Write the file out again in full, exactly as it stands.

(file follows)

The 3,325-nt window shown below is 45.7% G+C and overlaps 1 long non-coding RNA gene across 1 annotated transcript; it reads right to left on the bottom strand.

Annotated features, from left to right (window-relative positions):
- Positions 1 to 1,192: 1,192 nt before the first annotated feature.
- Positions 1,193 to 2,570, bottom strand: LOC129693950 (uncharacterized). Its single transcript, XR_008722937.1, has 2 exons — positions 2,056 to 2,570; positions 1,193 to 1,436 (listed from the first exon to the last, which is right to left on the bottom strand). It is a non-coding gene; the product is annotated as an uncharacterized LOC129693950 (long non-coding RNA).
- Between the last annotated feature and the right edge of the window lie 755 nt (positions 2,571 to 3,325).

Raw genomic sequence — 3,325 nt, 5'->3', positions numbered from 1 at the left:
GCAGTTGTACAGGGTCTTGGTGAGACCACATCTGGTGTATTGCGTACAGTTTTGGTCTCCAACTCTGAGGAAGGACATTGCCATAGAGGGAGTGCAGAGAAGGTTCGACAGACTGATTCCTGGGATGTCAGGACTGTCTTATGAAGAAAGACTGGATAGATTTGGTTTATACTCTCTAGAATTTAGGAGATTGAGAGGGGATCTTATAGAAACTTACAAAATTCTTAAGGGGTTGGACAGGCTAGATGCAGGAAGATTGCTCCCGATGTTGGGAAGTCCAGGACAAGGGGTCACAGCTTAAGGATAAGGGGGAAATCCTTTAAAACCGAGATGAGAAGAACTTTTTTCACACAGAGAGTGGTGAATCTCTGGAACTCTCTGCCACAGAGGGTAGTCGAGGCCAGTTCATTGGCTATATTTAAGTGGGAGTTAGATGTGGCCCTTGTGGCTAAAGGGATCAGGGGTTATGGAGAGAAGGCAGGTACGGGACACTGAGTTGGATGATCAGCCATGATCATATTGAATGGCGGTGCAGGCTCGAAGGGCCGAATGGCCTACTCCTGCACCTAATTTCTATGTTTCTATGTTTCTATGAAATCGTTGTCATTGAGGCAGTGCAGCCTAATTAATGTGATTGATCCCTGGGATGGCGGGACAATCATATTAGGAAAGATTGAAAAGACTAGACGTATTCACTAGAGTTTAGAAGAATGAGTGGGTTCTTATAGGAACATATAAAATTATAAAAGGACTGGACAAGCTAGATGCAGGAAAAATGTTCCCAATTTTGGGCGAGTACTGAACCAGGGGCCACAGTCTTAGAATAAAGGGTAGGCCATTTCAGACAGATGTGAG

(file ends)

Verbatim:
The 3,325-nt window shown below is 45.7% G+C and overlaps 1 long non-coding RNA gene across 1 annotated transcript; it reads right to left on the bottom strand.

Annotated features, from left to right (window-relative positions):
- Positions 1 to 1,192: 1,192 nt before the first annotated feature.
- Positions 1,193 to 2,570, bottom strand: LOC129693950 (uncharacterized). Its single transcript, XR_008722937.1, has 2 exons — positions 2,056 to 2,570; positions 1,193 to 1,436 (listed from the first exon to the last, which is right to left on the bottom strand). It is a non-coding gene; the product is annotated as an uncharacterized LOC129693950 (long non-coding RNA).
- Between the last annotated feature and the right edge of the window lie 755 nt (positions 2,571 to 3,325).

Raw genomic sequence — 3,325 nt, 5'->3', positions numbered from 1 at the left:
GCAGTTGTACAGGGTCTTGGTGAGACCACATCTGGTGTATTGCGTACAGTTTTGGTCTCCAACTCTGAGGAAGGACATTGCCATAGAGGGAGTGCAGAGAAGGTTCGACAGACTGATTCCTGGGATGTCAGGACTGTCTTATGAAGAAAGACTGGATAGATTTGGTTTATACTCTCTAGAATTTAGGAGATTGAGAGGGGATCTTATAGAAACTTACAAAATTCTTAAGGGGTTGGACAGGCTAGATGCAGGAAGATTGCTCCCGATGTTGGGAAGTCCAGGACAAGGGGTCACAGCTTAAGGATAAGGGGGAAATCCTTTAAAACCGAGATGAGAAGAACTTTTTTCACACAGAGAGTGGTGAATCTCTGGAACTCTCTGCCACAGAGGGTAGTCGAGGCCAGTTCATTGGCTATATTTAAGTGGGAGTTAGATGTGGCCCTTGTGGCTAAAGGGATCAGGGGTTATGGAGAGAAGGCAGGTACGGGACACTGAGTTGGATGATCAGCCATGATCATATTGAATGGCGGTGCAGGCTCGAAGGGCCGAATGGCCTACTCCTGCACCTAATTTCTATGTTTCTATGTTTCTATGAAATCGTTGTCATTGAGGCAGTGCAGCCTAATTAATGTGATTGATCCCTGGGATGGCGGGACAATCATATTAGGAAAGATTGAAAAGACTAGACGTATTCACTAGAGTTTAGAAGAATGAGTGGGTTCTTATAGGAACATATAAAATTATAAAAGGACTGGACAAGCTAGATGCAGGAAAAATGTTCCCAATTTTGGGCGAGTACTGAACCAGGGGCCACAGTCTTAGAATAAAGGGTAGGCCATTTCAGACAGATGTGAG